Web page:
On this last Sunday before the beginning of Lent, Holy Mother Church wants us to be clear about the real meaning of penance. None of the acts of self-denial we might offer up serve any purpose at all if they are not animated by true love of God and neighbour, in other words if we are not in a state of grace. Our Lord’s word is clear: If you love me, keep my commandments. So if we do not keep the commandments, we do not love. We could fast on bread and water every day of Lent and lacerate our flesh with the discipline, if we do not live in the grace of God it would serve no purpose.
The hymn to charity that St Paul gives us in today’s epistle tells us much about this all-important virtue. True charity has a number of attributes that distinguish it from its counterfeits. For today, let’s concentrate on two of them. Charity, says the apostle, “rejoiceth not in iniquity, but rejoiceth with the truth”. What gives joy to a person who loves God is the truth, not wickedness. In other words, for one who has things in the proper perspective, there is nothing unjust or evil that could possibly be cause for joy. This is precisely the reason for which, as Catholics, we may not rejoice or congratulate those who are living in “irregular situations”, otherwise known as a adultery or sodomy. Our entire family might be there to celebrate; everyone may be clapping their hands and saying how wonderful it is. A Catholic may not. St Paul is clear: Charity rejoiceth not in iniquity, but rejoiceth with the truth.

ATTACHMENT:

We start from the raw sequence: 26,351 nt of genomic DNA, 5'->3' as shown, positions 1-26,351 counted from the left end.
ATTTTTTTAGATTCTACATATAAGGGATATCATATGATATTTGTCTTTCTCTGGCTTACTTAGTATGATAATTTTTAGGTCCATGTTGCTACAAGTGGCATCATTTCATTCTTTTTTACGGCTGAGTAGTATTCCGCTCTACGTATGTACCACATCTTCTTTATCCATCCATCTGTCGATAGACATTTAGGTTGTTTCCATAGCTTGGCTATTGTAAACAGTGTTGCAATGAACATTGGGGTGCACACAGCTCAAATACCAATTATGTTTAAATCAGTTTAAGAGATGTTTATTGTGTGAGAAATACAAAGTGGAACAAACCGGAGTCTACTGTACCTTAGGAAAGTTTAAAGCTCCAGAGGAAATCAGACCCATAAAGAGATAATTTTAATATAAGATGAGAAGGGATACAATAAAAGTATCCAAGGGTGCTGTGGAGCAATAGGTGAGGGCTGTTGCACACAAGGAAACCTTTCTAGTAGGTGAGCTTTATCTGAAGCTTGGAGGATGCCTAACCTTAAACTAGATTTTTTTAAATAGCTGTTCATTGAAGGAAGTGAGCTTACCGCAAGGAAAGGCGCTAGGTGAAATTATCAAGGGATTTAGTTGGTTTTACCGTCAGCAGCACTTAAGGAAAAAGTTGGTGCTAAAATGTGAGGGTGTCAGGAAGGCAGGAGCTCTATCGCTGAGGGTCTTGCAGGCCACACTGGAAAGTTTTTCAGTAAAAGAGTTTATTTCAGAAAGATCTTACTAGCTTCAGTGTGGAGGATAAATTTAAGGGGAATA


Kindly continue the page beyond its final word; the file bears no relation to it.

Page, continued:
We cannot celebrate a relationship based on something that is contrary to God’s law. We cannot bless those who are engaged in it. The answer is simple, it is easy, it is clear. Love the person, hate the vice, and hating the vice means not condoning, not celebrating, not blessing, not letting on that things are OK, that we’re all fine. To do so is to declare that it is not love of God and neighbour that we have, but love of self, love of being seen as a nice person, but not as a good, a truly good person who hates iniquity.
Many fail to understand this, and that is why in today’s Gospel, we find the blind man beseeching Our Blessed Lord: Lord, that I may see! Lord, please give me the grace to see. And so it is that we must pray for all those who do not see, who do not understand the simplicity of the Gospel and its demands which never change.
Let us beseech Him this Lent to open the eyes of those who are blind to the truth, who have grown so used to playing games with the truth that they have lost all understanding of what objective truth is. All they know is their truth, but their truth is not the truth, it is self-seeking. Let us beseech Him through Our Lady of Lourdes for the grace to ever cherish all that is truly holy and to shun all that is fake and counterfeit. The time is short. This could be our last Lent. May it be our best.